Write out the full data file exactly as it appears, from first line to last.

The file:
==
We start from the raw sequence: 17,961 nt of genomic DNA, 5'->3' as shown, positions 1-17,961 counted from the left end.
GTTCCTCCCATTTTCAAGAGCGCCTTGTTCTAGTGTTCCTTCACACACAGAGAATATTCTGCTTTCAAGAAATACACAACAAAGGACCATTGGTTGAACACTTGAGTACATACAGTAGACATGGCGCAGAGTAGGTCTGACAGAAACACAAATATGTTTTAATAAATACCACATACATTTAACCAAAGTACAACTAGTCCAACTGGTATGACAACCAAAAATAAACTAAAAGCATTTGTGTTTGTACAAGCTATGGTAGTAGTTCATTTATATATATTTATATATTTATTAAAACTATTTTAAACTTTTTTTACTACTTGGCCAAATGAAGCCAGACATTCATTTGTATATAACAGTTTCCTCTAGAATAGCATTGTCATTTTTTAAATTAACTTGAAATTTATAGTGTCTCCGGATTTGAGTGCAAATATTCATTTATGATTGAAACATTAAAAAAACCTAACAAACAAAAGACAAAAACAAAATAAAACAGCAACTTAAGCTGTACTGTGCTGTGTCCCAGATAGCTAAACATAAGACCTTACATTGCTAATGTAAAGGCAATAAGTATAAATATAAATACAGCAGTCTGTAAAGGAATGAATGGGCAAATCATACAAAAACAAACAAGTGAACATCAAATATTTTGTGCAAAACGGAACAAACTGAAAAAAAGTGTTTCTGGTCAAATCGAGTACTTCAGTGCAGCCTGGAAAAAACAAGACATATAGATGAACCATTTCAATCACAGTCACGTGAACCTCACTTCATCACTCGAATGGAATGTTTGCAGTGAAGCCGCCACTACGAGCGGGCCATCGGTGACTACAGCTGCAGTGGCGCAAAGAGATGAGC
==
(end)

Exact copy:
We start from the raw sequence: 17,961 nt of genomic DNA, 5'->3' as shown, positions 1-17,961 counted from the left end.
GTTCCTCCCATTTTCAAGAGCGCCTTGTTCTAGTGTTCCTTCACACACAGAGAATATTCTGCTTTCAAGAAATACACAACAAAGGACCATTGGTTGAACACTTGAGTACATACAGTAGACATGGCGCAGAGTAGGTCTGACAGAAACACAAATATGTTTTAATAAATACCACATACATTTAACCAAAGTACAACTAGTCCAACTGGTATGACAACCAAAAATAAACTAAAAGCATTTGTGTTTGTACAAGCTATGGTAGTAGTTCATTTATATATATTTATATATTTATTAAAACTATTTTAAACTTTTTTTACTACTTGGCCAAATGAAGCCAGACATTCATTTGTATATAACAGTTTCCTCTAGAATAGCATTGTCATTTTTTAAATTAACTTGAAATTTATAGTGTCTCCGGATTTGAGTGCAAATATTCATTTATGATTGAAACATTAAAAAAACCTAACAAACAAAAGACAAAAACAAAATAAAACAGCAACTTAAGCTGTACTGTGCTGTGTCCCAGATAGCTAAACATAAGACCTTACATTGCTAATGTAAAGGCAATAAGTATAAATATAAATACAGCAGTCTGTAAAGGAATGAATGGGCAAATCATACAAAAACAAACAAGTGAACATCAAATATTTTGTGCAAAACGGAACAAACTGAAAAAAAGTGTTTCTGGTCAAATCGAGTACTTCAGTGCAGCCTGGAAAAAACAAGACATATAGATGAACCATTTCAATCACAGTCACGTGAACCTCACTTCATCACTCGAATGGAATGTTTGCAGTGAAGCCGCCACTACGAGCGGGCCATCGGTGACTACAGCTGCAGTGGCGCAAAGAGATGAGC